By Rachel Carter
The Sooner State offers many must-see food destinations that serve up must-taste treats. From visiting the oldest bar in the state to stopping at a famous Route 66 roadside diner or watching workers make fried pies and Oklahoma-shaped chocolates, your group can find plenty of ways to sample the flavors of Oklahoma.
The red neon glow of the Rock Cafe sign has beckoned Route 66 travelers since it went up in the 1940s, although the diner has been dishing up food since it opened in 1939.
When a fire destroyed the restaurant in May 2008, all that survived the flames were four walls, the concrete floor and Betsy, the cafe’s original grill. Rock Cafe owner Dawn Welch, who bought the restaurant in 1993, used photos and memories — because there were no blueprints — to rebuild and re-create the restaurant as close to the original as possible.
Welch and her employees like to say their favorite dish is anything that comes off Betsy — and they do mean anything.
“We do anything on the grill; we heat up chili for chili burgers flat on top of it,” said manager Beverly Thomas, who has worked at the diner for 11 years. “We use her for absolutely everything.”
Thomas’ husband and son helped pull all 200-plus pounds of Betsy from the ashes, and the grill was fired up again a year later when Rock Cafe reopened in May 2009.
Diners’ favorites are any of the burgers, Thomas said. The restaurant is taking its famous alligator burger off the permanent menu because the meat can be hard to come by, but it will make “special” appearances, she said. The cafe also uses organic, locally raised bison meat for its buffalo burgers.
“It’s from a ranch 30 miles away,” Thompson said. “We literally meet him in front of Walmart and pick it up from him in an ice chest.”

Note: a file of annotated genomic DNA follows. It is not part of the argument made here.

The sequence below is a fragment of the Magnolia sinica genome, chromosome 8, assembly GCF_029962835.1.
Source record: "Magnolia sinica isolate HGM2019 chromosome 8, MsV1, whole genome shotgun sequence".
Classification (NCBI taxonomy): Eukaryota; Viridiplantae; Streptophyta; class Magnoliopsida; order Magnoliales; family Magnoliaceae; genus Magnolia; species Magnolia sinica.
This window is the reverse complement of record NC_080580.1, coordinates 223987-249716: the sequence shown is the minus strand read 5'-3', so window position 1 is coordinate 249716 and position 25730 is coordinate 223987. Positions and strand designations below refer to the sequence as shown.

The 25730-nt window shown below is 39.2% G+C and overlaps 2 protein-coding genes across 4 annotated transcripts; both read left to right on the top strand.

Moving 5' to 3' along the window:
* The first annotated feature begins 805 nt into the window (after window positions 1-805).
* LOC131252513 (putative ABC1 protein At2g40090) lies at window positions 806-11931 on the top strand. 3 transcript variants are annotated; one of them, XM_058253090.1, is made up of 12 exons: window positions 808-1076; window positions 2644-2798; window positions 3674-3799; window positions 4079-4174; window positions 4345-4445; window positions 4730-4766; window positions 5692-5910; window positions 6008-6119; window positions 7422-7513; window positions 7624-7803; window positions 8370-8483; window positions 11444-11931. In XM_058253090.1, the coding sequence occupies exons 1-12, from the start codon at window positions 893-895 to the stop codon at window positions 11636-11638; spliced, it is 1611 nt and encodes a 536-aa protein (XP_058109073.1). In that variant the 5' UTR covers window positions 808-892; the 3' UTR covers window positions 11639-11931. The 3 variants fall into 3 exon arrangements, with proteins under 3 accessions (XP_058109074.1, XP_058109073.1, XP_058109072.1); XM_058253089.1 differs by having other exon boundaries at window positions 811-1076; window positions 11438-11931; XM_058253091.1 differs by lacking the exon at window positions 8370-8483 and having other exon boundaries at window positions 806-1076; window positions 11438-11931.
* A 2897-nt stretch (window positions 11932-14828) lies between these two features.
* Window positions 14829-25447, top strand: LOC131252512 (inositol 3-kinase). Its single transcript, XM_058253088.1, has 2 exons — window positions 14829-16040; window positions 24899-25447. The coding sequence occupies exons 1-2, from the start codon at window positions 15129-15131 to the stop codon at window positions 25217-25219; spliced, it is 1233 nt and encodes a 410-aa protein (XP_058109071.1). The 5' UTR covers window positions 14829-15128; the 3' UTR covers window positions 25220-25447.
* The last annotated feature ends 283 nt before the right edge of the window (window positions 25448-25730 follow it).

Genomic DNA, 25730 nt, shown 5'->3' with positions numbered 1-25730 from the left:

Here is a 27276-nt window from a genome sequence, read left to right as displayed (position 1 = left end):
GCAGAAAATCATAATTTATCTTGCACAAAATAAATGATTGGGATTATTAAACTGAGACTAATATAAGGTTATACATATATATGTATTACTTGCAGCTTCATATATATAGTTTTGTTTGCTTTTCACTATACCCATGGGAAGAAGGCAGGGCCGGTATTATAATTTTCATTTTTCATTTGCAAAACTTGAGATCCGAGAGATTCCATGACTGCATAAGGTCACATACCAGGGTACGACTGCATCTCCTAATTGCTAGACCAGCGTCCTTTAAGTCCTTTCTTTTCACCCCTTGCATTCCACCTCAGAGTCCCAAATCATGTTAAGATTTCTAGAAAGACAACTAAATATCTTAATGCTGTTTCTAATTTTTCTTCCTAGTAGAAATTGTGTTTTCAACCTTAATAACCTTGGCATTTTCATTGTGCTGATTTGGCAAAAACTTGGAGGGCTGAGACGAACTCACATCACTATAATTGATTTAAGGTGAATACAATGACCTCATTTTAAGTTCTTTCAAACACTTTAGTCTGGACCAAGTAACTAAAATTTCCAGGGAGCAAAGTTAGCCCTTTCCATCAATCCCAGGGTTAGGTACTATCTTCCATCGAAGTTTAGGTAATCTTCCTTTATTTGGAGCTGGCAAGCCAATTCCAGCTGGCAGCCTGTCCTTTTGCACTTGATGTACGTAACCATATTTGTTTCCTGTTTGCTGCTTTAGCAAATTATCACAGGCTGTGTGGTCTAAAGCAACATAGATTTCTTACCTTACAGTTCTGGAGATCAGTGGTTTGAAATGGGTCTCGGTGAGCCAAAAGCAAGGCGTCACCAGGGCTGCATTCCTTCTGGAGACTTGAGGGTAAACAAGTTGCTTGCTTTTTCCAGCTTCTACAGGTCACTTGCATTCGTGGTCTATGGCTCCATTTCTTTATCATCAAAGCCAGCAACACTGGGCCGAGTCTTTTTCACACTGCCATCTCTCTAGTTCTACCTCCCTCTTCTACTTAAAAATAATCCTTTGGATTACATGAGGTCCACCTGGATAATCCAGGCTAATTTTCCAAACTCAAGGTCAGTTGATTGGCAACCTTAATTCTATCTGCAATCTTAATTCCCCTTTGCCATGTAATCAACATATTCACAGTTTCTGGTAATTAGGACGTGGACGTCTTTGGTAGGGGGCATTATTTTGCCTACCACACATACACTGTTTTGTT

Quick trivia: The character of Sally Carrera, the Porsche in Disney’s 2006 movie “Cars,” was primarily based on Rock Cafe owner Welch.
Original Fried Pie Shop
At the Original Fried Pie Shop in Davis, Oklahoma, don’t expect to get a piece of pie that’s been tossed into a fryer. Rather, the pies are fruit-filled fried fold-overs, sort of like a sweet empanada.
Nancy Fulton’s grandmother began making the flaky, fried, handheld pies in the 1890s for ranchers working in the fields of the Arbuckle Mountains. Fulton learned the recipe from her grandmother, but it wasn’t until 1994 that she opened her first fried pie shop in Davis, just off Interstate 35.
Today, there are about 25 Original Fried Pie Shop franchises in Texas, Arkansas, Missouri and Tennessee. Fulton makes all the fillings and the dough mix in Davis and ships them to the stores.
“All my fillings are the same as if you’d come to my home, and I made it there,” Fulton said.
The stores have six fruit and nut flavors: apple, blackberry, cherry, peach and pecan, and four cream flavors: chocolate, coconut, lemon and vanilla. Made-to-order fruit-and-cream combinations are also available if guests are willing to wait a few extra minutes. The shop also offers nine types of savory fried pies, such as Tex-Mex and pizza style, and a variety of breakfast flavors.
Guests can even watch workers prepare the pies, which are made fresh all day. One of Fulton’s longtime employees can make about 100 pies per hour.
“I don’t want you to just come and have a pie; it is an experience,” the 71-year-old Fulton said. “You can have lunch or breakfast; you can take a dozen with you; you can watch them making the pies.”
The shop is set up to handle groups and does a brisk tour-bus business, Fulton said. Not only is the store just off I-35, it has a large parking lot that can handle buses, a large dining area that can seat 80 people and large restrooms.